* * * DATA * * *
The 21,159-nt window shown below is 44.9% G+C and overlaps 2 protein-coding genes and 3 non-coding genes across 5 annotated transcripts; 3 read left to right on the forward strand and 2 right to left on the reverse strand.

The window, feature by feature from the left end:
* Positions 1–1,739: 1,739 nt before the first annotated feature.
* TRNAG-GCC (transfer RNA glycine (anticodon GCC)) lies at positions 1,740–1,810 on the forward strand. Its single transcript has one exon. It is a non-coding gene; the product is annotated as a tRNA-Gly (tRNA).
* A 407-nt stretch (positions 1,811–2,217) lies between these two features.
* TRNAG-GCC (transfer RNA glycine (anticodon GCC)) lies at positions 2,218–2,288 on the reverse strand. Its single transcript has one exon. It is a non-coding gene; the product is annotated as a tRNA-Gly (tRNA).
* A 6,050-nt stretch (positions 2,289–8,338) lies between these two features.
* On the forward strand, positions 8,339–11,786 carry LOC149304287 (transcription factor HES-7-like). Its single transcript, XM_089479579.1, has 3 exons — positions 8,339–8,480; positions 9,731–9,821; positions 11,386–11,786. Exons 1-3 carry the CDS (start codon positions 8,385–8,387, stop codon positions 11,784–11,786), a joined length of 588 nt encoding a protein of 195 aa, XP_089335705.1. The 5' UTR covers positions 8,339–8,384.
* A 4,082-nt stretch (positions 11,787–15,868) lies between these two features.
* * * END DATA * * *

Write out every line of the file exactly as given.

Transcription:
The 21,159-nt window shown below is 44.9% G+C and overlaps 2 protein-coding genes and 3 non-coding genes across 5 annotated transcripts; 3 read left to right on the forward strand and 2 right to left on the reverse strand.

The window, feature by feature from the left end:
* Positions 1–1,739: 1,739 nt before the first annotated feature.
* TRNAG-GCC (transfer RNA glycine (anticodon GCC)) lies at positions 1,740–1,810 on the forward strand. Its single transcript has one exon. It is a non-coding gene; the product is annotated as a tRNA-Gly (tRNA).
* A 407-nt stretch (positions 1,811–2,217) lies between these two features.
* TRNAG-GCC (transfer RNA glycine (anticodon GCC)) lies at positions 2,218–2,288 on the reverse strand. Its single transcript has one exon. It is a non-coding gene; the product is annotated as a tRNA-Gly (tRNA).
* A 6,050-nt stretch (positions 2,289–8,338) lies between these two features.
* On the forward strand, positions 8,339–11,786 carry LOC149304287 (transcription factor HES-7-like). Its single transcript, XM_089479579.1, has 3 exons — positions 8,339–8,480; positions 9,731–9,821; positions 11,386–11,786. Exons 1-3 carry the CDS (start codon positions 8,385–8,387, stop codon positions 11,784–11,786), a joined length of 588 nt encoding a protein of 195 aa, XP_089335705.1. The 5' UTR covers positions 8,339–8,384.
* A 4,082-nt stretch (positions 11,787–15,868) lies between these two features.